NAJM-E ṮĀNI

(d. 918/1512), the third holder of the office of wakil-e nafs-e nafis-e Homāyun under Shah Esmāʿil Ṣafawi, the representative of the Shah both in his religious and in his political capacity.

 

NAJM-E ṮĀNI, Amir Yār-Aḥmad Eṣfahāni (d. 918/1512), the third holder of the office of wakil-e nafs-e nafis-e Homāyun under Shah Esmāʿil Ṣafawi, the representative of the Shah both in his religious and in his political capacity; as Roger Savory has put it, the holder of this office “was, in fact, the alter ego of the Shah” (Savory, 1960, p. 94). After appointing a qezelbāš amir (Ḥosayn-Beg Šāmlu) as his first wakil, Shah Esmāʿil shifted to a policy of appointing individuals of Persian stock to the wekālat, the second wakil being Amir Najm-al-Din Masʿud Gilāni (d. 915/1509-10). Amir Yār-Aḥmad was given the honorific (laqab) “Najm-e Ṯāni” (Najm the Second) after his predecessor (Rumlu, ed. Navāʾi, p. 146).

In 918/1512, Najm-e Ṯāni led a Safavid qezelbāš army against the Uzbeks, who, despite having been decisively defeated by Shah Esmāʿil outside Marv two years earlier, were still not pacified. The sources disagree on whether or not Shah Esmāʿil had approved the expedition. According to Eskandar Monši, “Without orders or instructions from the Shah, Najm-e Sòāni resolved on the subjugation of Transoxiana" (Eskandar Monši, trans. Savory, p. 65). Najm-e Ṯāni made several errors of judgement during this campaign, which ultimately led to his defeat and death. After crossing the Oxus and occupying Qaraši, he unnecessarily ordered a general massacre “in which about fifteen thousand persons both young and old, and small and great, were slain” (Rumlu, trans. Seddon, p. 61). Some sayyeds and their families had taken refuge in the main mosque, but they too were slain on the orders of Najm-e Ṯāni “along with their wives and their children” (Rumlu, trans. Seddon, op. cit.). Subsequently, Ḡojdovān, a few miles to the north of Bukhara, was besieged. Unable to enter the town, Bābor, who had joined the Safavid expedition, suggested a tactical withdrawal to Qaraši to await reinforcements from Balkh. Najm-e Ṯāni refused to take this advice, but many qezelbāš chiefs refused to fight under his leadership and withdrew. In the fighting that ensued Najm-e Ṯāni was captured and beheaded on the orders of the Uzbek leader ʿUbayd Khan.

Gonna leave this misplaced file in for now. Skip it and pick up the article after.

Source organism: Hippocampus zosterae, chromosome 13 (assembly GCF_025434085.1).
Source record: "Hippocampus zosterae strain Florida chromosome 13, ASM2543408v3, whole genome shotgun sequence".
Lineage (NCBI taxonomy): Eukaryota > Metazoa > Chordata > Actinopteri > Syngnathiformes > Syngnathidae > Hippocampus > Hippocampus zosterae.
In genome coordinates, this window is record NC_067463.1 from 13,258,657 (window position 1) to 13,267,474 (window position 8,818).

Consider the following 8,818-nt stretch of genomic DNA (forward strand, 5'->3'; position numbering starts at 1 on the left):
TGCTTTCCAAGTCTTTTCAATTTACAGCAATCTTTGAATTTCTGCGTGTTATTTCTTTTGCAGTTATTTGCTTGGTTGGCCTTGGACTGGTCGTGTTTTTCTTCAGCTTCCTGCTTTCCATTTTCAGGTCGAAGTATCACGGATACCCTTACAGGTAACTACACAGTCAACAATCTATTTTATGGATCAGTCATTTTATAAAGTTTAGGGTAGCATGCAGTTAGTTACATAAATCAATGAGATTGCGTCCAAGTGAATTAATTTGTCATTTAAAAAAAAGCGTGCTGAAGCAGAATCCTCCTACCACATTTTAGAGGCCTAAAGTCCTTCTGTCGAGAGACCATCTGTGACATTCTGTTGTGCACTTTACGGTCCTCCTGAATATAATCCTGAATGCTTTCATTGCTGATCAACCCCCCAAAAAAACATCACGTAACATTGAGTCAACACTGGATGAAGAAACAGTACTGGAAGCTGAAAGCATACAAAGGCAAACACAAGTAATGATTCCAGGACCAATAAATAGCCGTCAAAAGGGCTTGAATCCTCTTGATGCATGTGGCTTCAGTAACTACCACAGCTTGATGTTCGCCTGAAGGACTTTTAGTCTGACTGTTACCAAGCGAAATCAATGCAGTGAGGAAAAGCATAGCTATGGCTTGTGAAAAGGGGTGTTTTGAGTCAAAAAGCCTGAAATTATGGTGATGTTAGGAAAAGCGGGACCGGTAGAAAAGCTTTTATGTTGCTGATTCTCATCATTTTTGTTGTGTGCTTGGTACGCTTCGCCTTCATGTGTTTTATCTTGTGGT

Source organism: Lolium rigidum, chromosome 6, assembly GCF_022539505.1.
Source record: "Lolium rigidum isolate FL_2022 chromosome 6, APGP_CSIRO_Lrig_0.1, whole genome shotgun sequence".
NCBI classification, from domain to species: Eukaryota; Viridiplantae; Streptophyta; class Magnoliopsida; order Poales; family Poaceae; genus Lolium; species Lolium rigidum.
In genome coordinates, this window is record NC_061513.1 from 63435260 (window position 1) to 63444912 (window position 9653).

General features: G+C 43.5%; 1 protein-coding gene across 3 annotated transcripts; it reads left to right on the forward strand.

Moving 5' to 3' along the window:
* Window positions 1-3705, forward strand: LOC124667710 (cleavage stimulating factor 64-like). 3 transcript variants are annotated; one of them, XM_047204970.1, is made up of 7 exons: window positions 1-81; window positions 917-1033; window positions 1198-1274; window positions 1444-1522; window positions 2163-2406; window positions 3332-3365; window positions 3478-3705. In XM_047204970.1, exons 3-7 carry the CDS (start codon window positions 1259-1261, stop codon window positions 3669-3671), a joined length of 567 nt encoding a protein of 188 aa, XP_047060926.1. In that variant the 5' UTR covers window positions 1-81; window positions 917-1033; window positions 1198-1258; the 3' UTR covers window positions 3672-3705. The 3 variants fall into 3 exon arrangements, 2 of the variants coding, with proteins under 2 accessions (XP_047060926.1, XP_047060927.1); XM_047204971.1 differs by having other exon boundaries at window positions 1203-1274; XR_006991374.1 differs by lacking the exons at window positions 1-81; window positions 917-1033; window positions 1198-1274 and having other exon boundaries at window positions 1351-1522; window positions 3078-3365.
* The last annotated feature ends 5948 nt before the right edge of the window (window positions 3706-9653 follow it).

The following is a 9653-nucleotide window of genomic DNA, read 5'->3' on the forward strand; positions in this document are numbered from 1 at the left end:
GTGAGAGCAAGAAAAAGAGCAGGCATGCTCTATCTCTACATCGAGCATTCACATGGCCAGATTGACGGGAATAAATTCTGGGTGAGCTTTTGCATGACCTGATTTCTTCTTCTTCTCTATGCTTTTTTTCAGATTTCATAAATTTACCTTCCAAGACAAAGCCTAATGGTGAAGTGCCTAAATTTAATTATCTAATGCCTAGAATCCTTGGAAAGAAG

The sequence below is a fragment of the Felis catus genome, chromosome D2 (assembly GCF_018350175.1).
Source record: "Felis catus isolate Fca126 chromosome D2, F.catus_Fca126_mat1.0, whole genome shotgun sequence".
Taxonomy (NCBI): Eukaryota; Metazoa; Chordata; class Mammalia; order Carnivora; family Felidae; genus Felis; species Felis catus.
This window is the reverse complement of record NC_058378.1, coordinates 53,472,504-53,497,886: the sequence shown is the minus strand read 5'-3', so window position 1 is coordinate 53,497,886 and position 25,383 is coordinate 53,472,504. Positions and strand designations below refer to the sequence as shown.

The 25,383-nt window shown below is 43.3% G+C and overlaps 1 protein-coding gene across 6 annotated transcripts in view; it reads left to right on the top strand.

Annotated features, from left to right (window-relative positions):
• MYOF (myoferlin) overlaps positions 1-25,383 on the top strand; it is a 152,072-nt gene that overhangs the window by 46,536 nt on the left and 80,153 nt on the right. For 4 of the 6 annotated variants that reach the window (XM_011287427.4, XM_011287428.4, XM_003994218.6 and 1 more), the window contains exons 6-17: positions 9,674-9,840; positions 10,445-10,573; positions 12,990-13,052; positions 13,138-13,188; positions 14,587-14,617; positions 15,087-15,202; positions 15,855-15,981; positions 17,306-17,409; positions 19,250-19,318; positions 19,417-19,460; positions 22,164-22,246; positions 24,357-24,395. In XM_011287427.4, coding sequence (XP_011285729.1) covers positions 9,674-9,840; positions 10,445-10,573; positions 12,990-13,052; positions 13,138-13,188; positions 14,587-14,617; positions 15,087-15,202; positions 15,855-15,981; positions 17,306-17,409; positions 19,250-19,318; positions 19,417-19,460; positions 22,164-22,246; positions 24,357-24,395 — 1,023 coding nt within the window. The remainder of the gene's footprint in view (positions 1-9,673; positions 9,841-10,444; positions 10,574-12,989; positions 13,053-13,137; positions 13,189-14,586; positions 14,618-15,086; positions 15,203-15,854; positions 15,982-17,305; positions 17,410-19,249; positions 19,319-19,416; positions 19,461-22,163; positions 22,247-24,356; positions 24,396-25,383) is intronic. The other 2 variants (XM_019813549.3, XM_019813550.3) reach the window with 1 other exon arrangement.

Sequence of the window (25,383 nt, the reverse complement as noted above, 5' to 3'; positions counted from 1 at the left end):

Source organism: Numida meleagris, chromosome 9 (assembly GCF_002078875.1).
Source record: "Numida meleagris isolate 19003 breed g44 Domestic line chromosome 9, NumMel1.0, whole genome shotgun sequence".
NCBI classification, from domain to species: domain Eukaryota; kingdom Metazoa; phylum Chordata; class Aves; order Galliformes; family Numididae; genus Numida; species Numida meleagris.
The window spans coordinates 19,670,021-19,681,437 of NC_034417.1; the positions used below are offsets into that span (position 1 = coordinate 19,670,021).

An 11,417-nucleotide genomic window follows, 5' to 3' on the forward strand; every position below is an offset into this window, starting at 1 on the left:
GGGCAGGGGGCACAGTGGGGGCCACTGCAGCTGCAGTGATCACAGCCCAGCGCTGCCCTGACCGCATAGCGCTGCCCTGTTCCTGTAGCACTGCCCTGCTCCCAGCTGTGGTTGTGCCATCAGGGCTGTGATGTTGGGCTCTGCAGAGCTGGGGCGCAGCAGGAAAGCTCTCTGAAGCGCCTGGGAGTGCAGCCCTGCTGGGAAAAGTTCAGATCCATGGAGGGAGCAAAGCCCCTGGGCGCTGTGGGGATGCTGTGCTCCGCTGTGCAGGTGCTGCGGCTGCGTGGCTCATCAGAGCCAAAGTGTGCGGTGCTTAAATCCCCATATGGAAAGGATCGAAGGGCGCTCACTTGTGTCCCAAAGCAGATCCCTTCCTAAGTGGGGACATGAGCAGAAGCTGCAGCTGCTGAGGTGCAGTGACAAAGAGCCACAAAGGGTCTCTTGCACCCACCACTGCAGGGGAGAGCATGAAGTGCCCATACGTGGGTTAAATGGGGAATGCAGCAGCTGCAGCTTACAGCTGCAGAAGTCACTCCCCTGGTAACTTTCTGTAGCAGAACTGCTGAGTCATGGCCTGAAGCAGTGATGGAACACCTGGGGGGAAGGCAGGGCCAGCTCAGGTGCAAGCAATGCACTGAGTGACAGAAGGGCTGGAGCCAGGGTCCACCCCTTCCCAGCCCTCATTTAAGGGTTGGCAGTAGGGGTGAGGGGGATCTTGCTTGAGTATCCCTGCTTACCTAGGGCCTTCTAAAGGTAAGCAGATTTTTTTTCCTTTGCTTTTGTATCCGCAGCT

Bibliography:

Ḵᵛāndamir, Ḥabib al-siar, Tehran, 1954-55.

Ḥasan Rumlu, Aḥsan al-tawāriḵ, ed. ʿAbd-al-Ḥosayn Navāʾi, Tehran, 1978; tr. C. N. Seddon, Baroda, 1934.

Eskandar-Beg Monši, Tāriḵ-e ʿĀlam-ārā-ye ʿAbbāsi, ed. Iraj Afšār, Tehran, 1956-57; tr. R. M. Savory, as History of Shah ʿAbbās the Great, Boulder, Colo., 1978.

R. M. Savory, “The Principal Offices of the Ṣafawid State during the Reign of Ismāʿīl (907-30/1501-24),” BSOAS 23/1, 1960, pp. 91-105.

Idem, Iran under the Safavids, Cambridge, 1980, p. 31 ff. (on the administrative system of the early Safavid state.)

(Michel M. Mazzaoui)

Originally Published: July 20, 2002

Last Updated: July 20, 2002